Sanofi joins growing list of companies making pricing commitments

pharmafile | May 10, 2017 | News story | Medical Communications, Research and Development Sanofi, pricing, transparency 

Sanofi has entered an ever-growing list of pharmaceutical companies that are pledging to limit the levels of their price increases or to provide more transparency on pricing. Sanofi’s promise to keep its price increases in line with healthcare inflation will see it limit its price increases to no more than 5.4%, in a move that comes later than its rival but far more aggressively positioned.

This is because other companies have generally fallen in-step with Allergan’s “social contract”, which limited pricing to single digit increases. Novo Nordisk, AbbVie and Takeda followed suit with promises not to raise prices into double-digit figures.

Sanofi’s position could be described as aggressive because it positions itself as providing less dramatic price increases, compared to figures that were in the 9% region for Allergan, and it means its pricing is effectively set by an independent body.

The company will take its pricing guidance from the national health expenditures (NHE) growth projection that is calculated by the US Department of Health and Human Services. For 2017, this projection of inflation was estimated as 5.4%.

In its statement regarding the decision, Sanofi said: “By limiting our price increases to the NHE growth projection, we ensure that Sanofi is not contributing to further medical inflation. In 2017, this would limit our price increases for any given product to 5.4%. Given the breadth of our portfolio, we may at times have a sound reason for a higher increase; in such cases, we will provide information publicly to demonstrate the rationale for any such increase.”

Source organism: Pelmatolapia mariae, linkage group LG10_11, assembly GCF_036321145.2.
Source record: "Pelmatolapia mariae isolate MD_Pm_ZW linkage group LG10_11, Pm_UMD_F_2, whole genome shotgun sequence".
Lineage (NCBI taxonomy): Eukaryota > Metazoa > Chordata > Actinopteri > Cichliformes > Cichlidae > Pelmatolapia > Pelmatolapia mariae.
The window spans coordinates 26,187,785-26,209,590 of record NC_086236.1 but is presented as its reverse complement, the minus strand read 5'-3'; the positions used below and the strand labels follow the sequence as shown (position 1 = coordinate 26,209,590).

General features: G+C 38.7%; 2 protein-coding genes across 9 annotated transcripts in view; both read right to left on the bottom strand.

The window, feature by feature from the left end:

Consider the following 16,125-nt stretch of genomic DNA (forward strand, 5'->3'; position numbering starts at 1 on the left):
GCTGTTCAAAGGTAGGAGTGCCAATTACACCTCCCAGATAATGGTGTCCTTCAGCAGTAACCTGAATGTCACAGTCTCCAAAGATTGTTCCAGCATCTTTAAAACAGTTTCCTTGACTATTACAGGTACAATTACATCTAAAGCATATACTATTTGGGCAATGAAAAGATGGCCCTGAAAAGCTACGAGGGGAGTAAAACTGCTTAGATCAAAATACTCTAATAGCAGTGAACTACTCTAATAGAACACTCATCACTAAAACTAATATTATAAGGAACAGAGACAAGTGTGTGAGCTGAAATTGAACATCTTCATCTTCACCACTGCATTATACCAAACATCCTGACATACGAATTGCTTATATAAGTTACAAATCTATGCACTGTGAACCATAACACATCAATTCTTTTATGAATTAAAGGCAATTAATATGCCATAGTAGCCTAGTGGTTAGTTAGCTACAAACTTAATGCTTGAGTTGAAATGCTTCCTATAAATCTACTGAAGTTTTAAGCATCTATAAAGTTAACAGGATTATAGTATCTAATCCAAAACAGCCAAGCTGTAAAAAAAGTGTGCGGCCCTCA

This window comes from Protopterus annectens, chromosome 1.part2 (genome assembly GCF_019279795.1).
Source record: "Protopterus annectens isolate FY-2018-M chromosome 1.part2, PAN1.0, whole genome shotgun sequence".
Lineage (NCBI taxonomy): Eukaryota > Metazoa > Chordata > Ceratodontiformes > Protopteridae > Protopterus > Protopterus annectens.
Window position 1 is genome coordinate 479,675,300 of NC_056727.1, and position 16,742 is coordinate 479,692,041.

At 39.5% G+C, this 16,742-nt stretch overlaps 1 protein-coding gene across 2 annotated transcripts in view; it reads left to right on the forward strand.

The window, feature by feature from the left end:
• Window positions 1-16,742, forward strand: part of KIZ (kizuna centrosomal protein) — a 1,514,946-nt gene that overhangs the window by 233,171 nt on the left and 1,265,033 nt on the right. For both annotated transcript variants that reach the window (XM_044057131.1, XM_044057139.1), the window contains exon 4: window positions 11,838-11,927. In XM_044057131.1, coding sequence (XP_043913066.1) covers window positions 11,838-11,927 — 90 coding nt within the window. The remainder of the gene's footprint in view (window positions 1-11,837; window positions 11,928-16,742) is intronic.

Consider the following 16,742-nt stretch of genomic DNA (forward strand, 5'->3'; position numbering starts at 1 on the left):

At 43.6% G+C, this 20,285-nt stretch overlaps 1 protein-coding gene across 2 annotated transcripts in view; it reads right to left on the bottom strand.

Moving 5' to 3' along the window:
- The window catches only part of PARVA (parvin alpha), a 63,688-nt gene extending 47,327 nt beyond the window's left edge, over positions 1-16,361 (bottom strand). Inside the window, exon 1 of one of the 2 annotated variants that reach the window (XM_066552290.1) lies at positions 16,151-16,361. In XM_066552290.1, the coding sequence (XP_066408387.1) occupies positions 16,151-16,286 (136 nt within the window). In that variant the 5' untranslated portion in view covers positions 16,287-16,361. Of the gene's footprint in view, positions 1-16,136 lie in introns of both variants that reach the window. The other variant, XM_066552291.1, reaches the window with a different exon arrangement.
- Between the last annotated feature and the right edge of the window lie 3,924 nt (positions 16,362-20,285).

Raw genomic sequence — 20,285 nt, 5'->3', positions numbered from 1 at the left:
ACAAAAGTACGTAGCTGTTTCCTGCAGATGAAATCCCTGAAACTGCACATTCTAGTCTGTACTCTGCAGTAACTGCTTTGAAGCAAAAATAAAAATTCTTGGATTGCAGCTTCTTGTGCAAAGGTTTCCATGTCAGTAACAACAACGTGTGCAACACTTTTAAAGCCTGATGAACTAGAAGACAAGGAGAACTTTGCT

Further than this, Sanofi also released transparency figures that suggests its average aggregate list price increased by 4% from 2015 into 2016, while the average aggregate net price decreased by 2.1%. The transparency move was the option preferred by MSD and Johnson & Johnson, as they opted to make no pricing promises.

It remains to be seen how other players within the pharmaceutical field will react to this pricing position. By including both transparency figures of net prices and effectively undercutting other price pledges, Sanofi emerges as a company that has thought through potential argument that could arise over single-digit pricing promises.

It has been noted that increases of around 9% are still far above medical inflation figures predicted and Sanofi has gained a march on its competitors in pitching its pricing to duck such accusations.

Ben Hargreaves

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